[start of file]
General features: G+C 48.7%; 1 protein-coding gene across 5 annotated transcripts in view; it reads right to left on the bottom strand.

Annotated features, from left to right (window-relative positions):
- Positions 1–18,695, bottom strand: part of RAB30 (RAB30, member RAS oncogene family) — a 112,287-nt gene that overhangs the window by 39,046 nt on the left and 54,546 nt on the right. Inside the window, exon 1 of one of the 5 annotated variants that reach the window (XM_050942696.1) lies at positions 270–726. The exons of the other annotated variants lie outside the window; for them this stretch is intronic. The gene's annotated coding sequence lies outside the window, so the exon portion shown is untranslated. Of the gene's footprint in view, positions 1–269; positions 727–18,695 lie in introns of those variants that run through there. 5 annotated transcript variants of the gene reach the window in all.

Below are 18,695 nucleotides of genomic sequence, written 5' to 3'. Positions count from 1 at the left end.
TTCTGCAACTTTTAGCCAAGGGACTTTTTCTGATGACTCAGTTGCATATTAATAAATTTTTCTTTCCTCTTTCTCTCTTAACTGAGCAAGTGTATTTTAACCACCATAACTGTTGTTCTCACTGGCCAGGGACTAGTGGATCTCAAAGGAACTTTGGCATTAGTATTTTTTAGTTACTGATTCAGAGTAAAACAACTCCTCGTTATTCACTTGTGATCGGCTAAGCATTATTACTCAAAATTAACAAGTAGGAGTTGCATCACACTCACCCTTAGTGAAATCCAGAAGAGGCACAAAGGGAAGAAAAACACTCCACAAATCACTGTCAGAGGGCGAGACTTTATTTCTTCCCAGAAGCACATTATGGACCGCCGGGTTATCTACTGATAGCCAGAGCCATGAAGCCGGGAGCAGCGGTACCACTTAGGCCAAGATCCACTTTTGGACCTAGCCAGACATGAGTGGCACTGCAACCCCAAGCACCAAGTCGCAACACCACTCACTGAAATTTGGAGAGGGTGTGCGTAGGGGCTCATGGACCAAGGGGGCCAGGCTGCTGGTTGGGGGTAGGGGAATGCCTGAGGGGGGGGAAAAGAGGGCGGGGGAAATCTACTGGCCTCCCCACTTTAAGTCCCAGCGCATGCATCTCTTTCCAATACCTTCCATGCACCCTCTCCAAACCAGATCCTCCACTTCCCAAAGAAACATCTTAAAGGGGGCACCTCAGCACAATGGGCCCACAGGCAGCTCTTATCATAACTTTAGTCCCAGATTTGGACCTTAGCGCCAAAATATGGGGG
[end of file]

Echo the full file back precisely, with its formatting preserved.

General features: G+C 48.7%; 1 protein-coding gene across 5 annotated transcripts in view; it reads right to left on the bottom strand.

Annotated features, from left to right (window-relative positions):
- Positions 1–18,695, bottom strand: part of RAB30 (RAB30, member RAS oncogene family) — a 112,287-nt gene that overhangs the window by 39,046 nt on the left and 54,546 nt on the right. Inside the window, exon 1 of one of the 5 annotated variants that reach the window (XM_050942696.1) lies at positions 270–726. The exons of the other annotated variants lie outside the window; for them this stretch is intronic. The gene's annotated coding sequence lies outside the window, so the exon portion shown is untranslated. Of the gene's footprint in view, positions 1–269; positions 727–18,695 lie in introns of those variants that run through there. 5 annotated transcript variants of the gene reach the window in all.

Below are 18,695 nucleotides of genomic sequence, written 5' to 3'. Positions count from 1 at the left end.
TTCTGCAACTTTTAGCCAAGGGACTTTTTCTGATGACTCAGTTGCATATTAATAAATTTTTCTTTCCTCTTTCTCTCTTAACTGAGCAAGTGTATTTTAACCACCATAACTGTTGTTCTCACTGGCCAGGGACTAGTGGATCTCAAAGGAACTTTGGCATTAGTATTTTTTAGTTACTGATTCAGAGTAAAACAACTCCTCGTTATTCACTTGTGATCGGCTAAGCATTATTACTCAAAATTAACAAGTAGGAGTTGCATCACACTCACCCTTAGTGAAATCCAGAAGAGGCACAAAGGGAAGAAAAACACTCCACAAATCACTGTCAGAGGGCGAGACTTTATTTCTTCCCAGAAGCACATTATGGACCGCCGGGTTATCTACTGATAGCCAGAGCCATGAAGCCGGGAGCAGCGGTACCACTTAGGCCAAGATCCACTTTTGGACCTAGCCAGACATGAGTGGCACTGCAACCCCAAGCACCAAGTCGCAACACCACTCACTGAAATTTGGAGAGGGTGTGCGTAGGGGCTCATGGACCAAGGGGGCCAGGCTGCTGGTTGGGGGTAGGGGAATGCCTGAGGGGGGGGAAAAGAGGGCGGGGGAAATCTACTGGCCTCCCCACTTTAAGTCCCAGCGCATGCATCTCTTTCCAATACCTTCCATGCACCCTCTCCAAACCAGATCCTCCACTTCCCAAAGAAACATCTTAAAGGGGGCACCTCAGCACAATGGGCCCACAGGCAGCTCTTATCATAACTTTAGTCCCAGATTTGGACCTTAGCGCCAAAATATGGGGG